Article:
I called MacClelland.
“Miss Stone,” he said. “Is it already time for another round of twenty questions?”
Well, that certainly sounded promising. At the very least, he hadn’t hung up yet.
“Would you give me twenty answers?”
“Well that depends on the questions,” he replied. Dropping into a more serious tone, he said, “Same deal as before. Nothing gets attached to my name and I won’t give you anything that needs to stay secret.”
“That’s more than reasonable,” I said. It wasn’t the same deal – MacClelland had shifted from refusing to leak anything secret to refusing to leak anything that should be secret. It was a subtle distinction, and I doubted that he was even consciously aware he had changed his position. It suggested that he might be experiencing some cognitive dissonance of his own – maybe of the kind that arises when ideals and principles contradict?
Or I could be overanalyzing an innocuous slip of the tongue and projecting my own dysfunctions onto a near-stranger.
The only difference between being paranoid and being prepared is whether you were right or not.
I hummed for a moment, considering my first question.
“What does the papertrail usually look like for something like this?” I asked. MacClelland might not be willing to directly give me the information I wanted, but maybe he could tell me where I could get it.
“It’s the government, every paperclip has its own receipt. When someone adds a name to the list, what kind of papertrail does that generate, typically?”
“Well, I suppose it would depend on where it came from,” he said. “Everybody documents their stuff differently. But on our end, a record gets generated every time we receive a new name and when a name gets entered into the list.”
“And those are all locked up behind FOIAs.” Based on what Hirsch had told Kurt, we wouldn’t be seeing a response to our FOIA requests until the end of the month, which might as well as be an eternity for a daily newspaper. “Can you at least tell me if these all came from the same source? I don’t need a name if you can’t give it, just a yes or no.”
The silence that filled the line was deafening.
“Yes,” he finally said. “All of the names you gave me yesterday were put on the list by the same agency.”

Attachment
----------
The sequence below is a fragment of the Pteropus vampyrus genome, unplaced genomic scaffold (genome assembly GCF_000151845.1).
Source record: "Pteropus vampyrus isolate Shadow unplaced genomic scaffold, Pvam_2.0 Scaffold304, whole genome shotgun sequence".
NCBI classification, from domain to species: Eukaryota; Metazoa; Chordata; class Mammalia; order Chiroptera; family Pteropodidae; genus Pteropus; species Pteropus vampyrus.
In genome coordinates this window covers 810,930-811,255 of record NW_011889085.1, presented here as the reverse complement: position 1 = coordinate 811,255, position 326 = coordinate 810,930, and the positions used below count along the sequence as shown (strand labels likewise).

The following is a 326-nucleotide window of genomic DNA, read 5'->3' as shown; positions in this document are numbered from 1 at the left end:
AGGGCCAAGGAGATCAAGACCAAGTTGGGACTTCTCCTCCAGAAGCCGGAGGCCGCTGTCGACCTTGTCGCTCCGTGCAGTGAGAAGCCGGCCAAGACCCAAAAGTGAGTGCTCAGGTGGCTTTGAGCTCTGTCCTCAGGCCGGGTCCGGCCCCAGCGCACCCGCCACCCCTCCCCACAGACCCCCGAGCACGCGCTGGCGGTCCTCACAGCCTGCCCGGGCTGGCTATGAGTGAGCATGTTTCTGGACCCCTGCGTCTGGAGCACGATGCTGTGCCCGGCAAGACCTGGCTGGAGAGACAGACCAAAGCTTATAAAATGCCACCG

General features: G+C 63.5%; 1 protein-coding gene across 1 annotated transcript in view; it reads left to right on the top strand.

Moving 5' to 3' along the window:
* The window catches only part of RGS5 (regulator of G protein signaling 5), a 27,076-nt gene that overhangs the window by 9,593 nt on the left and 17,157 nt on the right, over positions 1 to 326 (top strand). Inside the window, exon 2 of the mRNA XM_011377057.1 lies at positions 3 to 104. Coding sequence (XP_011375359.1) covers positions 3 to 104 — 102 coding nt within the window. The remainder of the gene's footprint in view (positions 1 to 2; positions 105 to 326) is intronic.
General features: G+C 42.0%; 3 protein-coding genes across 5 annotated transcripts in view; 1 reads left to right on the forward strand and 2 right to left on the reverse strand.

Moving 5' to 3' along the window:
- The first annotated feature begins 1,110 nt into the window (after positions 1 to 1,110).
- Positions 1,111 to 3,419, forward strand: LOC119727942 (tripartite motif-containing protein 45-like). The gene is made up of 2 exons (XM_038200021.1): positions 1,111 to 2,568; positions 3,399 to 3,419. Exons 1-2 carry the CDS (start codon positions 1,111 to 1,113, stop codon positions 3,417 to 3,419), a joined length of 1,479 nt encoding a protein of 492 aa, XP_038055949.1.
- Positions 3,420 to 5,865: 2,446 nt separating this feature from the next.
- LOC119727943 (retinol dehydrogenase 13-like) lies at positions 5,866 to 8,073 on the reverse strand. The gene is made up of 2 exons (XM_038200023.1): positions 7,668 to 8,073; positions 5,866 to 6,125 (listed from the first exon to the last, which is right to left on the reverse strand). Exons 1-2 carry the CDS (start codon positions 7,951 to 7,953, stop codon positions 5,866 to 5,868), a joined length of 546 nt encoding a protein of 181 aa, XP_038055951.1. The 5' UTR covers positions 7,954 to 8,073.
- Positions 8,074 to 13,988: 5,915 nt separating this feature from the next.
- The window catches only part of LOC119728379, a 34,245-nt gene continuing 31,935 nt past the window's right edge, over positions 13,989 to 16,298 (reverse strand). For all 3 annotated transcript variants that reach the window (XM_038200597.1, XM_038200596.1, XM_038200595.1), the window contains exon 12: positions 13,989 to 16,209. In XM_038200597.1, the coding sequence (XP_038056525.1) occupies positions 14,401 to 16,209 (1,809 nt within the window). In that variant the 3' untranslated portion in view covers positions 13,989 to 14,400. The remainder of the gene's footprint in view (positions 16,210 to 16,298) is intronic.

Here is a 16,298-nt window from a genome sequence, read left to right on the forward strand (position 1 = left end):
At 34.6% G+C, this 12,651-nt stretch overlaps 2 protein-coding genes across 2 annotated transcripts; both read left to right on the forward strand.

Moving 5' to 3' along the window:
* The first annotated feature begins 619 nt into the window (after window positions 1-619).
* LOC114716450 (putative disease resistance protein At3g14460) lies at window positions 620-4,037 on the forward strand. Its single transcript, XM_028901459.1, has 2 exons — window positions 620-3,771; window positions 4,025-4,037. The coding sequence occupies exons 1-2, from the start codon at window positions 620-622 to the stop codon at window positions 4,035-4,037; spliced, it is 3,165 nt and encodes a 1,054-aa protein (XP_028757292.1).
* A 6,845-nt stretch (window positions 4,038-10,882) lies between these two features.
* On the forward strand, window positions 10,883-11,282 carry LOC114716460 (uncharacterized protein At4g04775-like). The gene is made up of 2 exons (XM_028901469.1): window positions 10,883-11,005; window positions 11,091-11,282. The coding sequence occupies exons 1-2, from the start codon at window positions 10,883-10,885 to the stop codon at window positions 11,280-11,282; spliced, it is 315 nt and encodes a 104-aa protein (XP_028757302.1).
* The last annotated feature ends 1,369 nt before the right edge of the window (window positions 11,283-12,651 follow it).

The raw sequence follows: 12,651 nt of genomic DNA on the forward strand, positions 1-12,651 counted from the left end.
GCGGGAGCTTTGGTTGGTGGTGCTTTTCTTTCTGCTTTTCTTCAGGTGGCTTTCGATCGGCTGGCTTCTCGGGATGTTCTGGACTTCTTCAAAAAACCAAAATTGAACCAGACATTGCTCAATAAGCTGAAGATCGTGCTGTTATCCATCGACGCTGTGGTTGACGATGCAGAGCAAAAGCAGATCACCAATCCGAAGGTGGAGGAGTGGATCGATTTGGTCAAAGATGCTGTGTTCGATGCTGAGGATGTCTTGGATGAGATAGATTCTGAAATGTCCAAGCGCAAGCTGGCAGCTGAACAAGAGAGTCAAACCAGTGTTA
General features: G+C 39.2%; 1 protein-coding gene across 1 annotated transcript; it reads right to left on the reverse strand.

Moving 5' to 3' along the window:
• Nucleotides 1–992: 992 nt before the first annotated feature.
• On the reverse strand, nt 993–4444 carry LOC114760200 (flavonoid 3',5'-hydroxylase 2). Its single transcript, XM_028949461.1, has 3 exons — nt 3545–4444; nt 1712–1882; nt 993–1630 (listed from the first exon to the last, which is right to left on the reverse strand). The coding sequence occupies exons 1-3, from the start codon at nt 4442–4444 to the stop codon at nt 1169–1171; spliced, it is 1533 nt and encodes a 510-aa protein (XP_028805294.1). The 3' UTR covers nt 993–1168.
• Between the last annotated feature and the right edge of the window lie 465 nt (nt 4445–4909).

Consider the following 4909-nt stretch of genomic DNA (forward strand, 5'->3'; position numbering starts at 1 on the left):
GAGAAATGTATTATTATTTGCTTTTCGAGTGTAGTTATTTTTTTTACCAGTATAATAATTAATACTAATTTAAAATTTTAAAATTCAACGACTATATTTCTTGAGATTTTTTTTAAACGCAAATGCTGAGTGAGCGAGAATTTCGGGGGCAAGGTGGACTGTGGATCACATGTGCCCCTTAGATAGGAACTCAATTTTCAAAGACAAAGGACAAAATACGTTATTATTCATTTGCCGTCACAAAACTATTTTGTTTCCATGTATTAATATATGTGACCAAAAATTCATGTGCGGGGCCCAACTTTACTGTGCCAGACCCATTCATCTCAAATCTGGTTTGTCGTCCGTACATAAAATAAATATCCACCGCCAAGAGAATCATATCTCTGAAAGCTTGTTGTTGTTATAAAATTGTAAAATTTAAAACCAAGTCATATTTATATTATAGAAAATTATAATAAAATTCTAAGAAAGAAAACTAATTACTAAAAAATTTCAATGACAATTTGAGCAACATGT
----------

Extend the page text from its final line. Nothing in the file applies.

Now that I could work with.
“Would you mind holding for a minute?” I asked quickly. I barely waited for the first syllable of his response before muting the phone and jumping out of my seat.
Mercifully, Ash was at her desk. I wasn’t sure what I would have done if I’d had to endure another round of faerie hide-and-seek.
She was busy talking on her phone, and held up a finger as she saw me approaching.
“Hang on a second, I need to speak to a colleague,” she said, before lowering the phone and resting it against her chest. She turned to look at me with an annoyed expression. “Did little Timmy fall down a well?”
Dog jokes. Wonderful.
“I do regional, not local,” I replied. “Listen, I just got confirmation that this was all done by a single agency. Source won’t say which one, but I think you can connect the dots.”
“Then it’s probably federal. So what?”
I shook my head. “Not just federal. Think about it: what agency not only has the authority to add all these names to the no fly list, but also the ability to identify almost every werecreature in the country?”
Comprehension dawned on her face. “Gotta be DOJ then. Maybe the AG’s office, but probably FBI.”
“Almost certainly FBI,” I said. It would explain why MacClelland had been so adamant about not revealing the agency responsible. If I was judging his character correctly, he didn’t want to see the Bureau’s reputation tarnished more than it already had been.
She narrowed her eyes. “We can’t print that though. Not until we know for certain.”
I nodded quickly. “Of course not. But now we know where to look, and that’s more than we had before.”
She nodded back. “I’ll start talking to my sources in the Bureau then.” She lifted the phone back up to her ear and resumed her prior conservation.
I headed back to my desk and returned to my own call with MacClelland. “Sorry about that, needed to pass that on to a colleague.”
“Huh. Seems like a lot of fuss over a simple yes.” Was I just imagining the hint of nervousness in his tone? It was so hard to gauge someone’s emotional state over a phone, without any scents to go off of.
“The simplest answers are usually the most important,” I said. Should I press him about the FBI connection? I wondered. No. I didn’t want to risk scaring him off. Not yet.
It had been a mistake, rushing away to talk to Ash; it had spooked MacClelland, and he wasn’t likely to produce any more major revelations today. In an attempt to rebuild some rapport, I kept him on the line for a few more minutes, asking largely inconsequential questions and eliciting equally inconsequential details.
I thanked MacClleland for his time, then turned to my disappointingly small list of contacts within the FBI and started cold calling all of them.
At ten o’clock, I took a break from my phone calls to watch the daily White House press briefing, as presented by chief propagandist Don Zanetti.
Donald Zanetti Jr. had a mustache. It was the first thing people always thought of when you mentioned the Press Secretary. In an era where most public figures were clean shaven, Don Zanetti’s handlebar mustache was as memorable as it was blatantly villainous. Every press briefing, I kept expecting him to twirl his finger through the ends of his mustache and cackle deviously.
Every press briefing, I was disappointed.
Today’s media circus was a largely predictable and rather boring affair. There was a prepared statement about the cargo ship that had sunk that morning, saying that “the White House condemns the use of naval mines against civilian shipping” and vowing to “identify the perpetrators of this tragedy and bring them to justice.” After twelve years of bombing Indochina to hell, I wondered just how much more ‘justice’ we could exact.